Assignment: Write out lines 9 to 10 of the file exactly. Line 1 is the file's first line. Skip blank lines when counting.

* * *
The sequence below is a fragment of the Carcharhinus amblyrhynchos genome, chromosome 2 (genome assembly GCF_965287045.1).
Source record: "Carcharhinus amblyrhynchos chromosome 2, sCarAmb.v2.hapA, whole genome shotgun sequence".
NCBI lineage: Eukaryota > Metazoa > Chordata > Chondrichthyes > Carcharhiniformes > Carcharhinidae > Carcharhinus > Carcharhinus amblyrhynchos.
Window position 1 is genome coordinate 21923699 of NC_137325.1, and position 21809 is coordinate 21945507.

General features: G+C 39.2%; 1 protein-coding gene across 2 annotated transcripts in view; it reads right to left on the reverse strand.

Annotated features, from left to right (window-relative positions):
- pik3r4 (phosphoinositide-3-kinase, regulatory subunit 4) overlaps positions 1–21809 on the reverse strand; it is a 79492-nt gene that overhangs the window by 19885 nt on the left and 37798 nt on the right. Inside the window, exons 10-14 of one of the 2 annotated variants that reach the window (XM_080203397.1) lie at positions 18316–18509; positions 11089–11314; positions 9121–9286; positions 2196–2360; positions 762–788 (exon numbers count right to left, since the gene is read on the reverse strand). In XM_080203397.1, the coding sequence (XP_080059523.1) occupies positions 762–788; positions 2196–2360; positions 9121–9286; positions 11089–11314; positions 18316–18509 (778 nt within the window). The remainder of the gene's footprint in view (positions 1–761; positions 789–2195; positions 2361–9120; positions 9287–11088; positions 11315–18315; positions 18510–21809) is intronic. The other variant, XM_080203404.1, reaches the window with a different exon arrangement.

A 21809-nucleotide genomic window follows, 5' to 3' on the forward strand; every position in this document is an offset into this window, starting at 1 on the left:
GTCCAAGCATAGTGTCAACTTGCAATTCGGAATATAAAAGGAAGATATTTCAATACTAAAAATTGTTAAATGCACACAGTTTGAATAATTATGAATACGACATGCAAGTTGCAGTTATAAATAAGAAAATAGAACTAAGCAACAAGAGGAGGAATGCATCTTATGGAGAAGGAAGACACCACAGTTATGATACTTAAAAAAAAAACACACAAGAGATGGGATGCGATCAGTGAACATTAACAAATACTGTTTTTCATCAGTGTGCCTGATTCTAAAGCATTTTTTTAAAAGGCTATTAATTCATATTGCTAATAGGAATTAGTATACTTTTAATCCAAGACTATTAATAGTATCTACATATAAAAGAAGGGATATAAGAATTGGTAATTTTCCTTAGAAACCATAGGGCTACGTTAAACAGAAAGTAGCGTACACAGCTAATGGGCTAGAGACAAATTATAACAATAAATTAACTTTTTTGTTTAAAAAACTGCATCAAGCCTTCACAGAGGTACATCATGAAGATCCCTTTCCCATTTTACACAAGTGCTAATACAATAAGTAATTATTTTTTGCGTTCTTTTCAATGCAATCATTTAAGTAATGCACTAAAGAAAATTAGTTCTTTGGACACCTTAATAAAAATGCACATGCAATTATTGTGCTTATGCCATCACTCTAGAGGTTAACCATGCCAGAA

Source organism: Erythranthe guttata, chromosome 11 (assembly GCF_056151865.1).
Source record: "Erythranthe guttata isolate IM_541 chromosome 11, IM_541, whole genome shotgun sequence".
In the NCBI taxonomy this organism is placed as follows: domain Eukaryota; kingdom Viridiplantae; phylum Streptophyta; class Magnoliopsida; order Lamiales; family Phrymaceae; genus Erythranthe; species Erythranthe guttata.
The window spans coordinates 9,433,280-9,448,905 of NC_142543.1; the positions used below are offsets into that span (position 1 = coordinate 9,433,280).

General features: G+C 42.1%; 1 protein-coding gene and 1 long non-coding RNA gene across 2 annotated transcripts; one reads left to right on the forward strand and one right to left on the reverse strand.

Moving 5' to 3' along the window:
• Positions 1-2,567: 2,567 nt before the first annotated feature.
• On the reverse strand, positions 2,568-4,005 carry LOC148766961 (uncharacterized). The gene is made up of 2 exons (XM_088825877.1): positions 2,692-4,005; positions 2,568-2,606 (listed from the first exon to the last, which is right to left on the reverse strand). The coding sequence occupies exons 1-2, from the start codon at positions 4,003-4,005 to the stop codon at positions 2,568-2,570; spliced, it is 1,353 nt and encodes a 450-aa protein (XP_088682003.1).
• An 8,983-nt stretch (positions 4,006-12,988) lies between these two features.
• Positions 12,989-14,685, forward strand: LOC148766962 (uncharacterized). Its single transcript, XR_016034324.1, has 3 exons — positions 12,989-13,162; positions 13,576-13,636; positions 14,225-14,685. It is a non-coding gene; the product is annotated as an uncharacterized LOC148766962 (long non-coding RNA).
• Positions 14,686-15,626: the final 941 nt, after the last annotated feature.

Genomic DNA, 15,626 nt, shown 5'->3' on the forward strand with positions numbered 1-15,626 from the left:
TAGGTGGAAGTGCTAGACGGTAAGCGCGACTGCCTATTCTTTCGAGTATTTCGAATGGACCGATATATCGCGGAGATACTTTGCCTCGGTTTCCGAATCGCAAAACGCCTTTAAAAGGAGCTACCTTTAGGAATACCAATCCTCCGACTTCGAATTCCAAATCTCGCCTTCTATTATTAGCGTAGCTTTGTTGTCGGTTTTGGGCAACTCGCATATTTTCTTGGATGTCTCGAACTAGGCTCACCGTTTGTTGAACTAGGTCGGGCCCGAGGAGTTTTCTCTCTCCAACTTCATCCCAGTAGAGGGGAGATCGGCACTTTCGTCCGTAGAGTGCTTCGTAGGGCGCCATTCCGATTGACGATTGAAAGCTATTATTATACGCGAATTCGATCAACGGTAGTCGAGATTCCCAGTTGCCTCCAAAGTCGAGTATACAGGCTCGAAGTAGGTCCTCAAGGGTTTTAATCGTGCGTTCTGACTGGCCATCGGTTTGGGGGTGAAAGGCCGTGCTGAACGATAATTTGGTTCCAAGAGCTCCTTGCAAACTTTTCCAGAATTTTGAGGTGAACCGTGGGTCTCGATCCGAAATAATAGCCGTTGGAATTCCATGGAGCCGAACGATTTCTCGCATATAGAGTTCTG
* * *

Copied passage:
GTCCAAGCATAGTGTCAACTTGCAATTCGGAATATAAAAGGAAGATATTTCAATACTAAAAATTGTTAAATGCACACAGTTTGAATAATTATGAATACGACATGCAAGTTGCAGTTATAAATAAGAAAATAGAACTAAGCAACAAGAGGAGGAATGCATCTTATGGAGAAGGAAGACACCACAGTTATGATACTTAAAAAAAAAACACACAAGAGATGGGATGCGATCAGTGAACATTAACAAATACTGTTTTTCATCAGTGTGCCTGATTCTAAAGCATTTTTTTAAAAGGCTATTAATTCATATTGCTAATAGGAATTAGTATACTTTTAATCCAAGACTATTAATAGTATCTACATATAAAAGAAGGGATATAAGAATTGGTAATTTTCCTTAGAAACCATAGGGCTACGTTAAACAGAAAGTAGCGTACACAGCTAATGGGCTAGAGACAAATTATAACAATAAATTAACTTTTTTGTTTAAAAAACTGCATCAAGCCTTCACAGAGGTACATCATGAAGATCCCTTTCCCATTTTACACAAGTGCTAATACAATAAGTAATTATTTTTTGCGTTCTTTTCAATGCAATCATTTAAGTAATGCACTAAAGAAAATTAGTTCTTTGGACACCTTAATAAAAATGCACATGCAATTATTGTGCTTATGCCATCACTCTAGAGGTTAACCATGCCAGAA

Source organism: Erythranthe guttata, chromosome 11 (assembly GCF_056151865.1).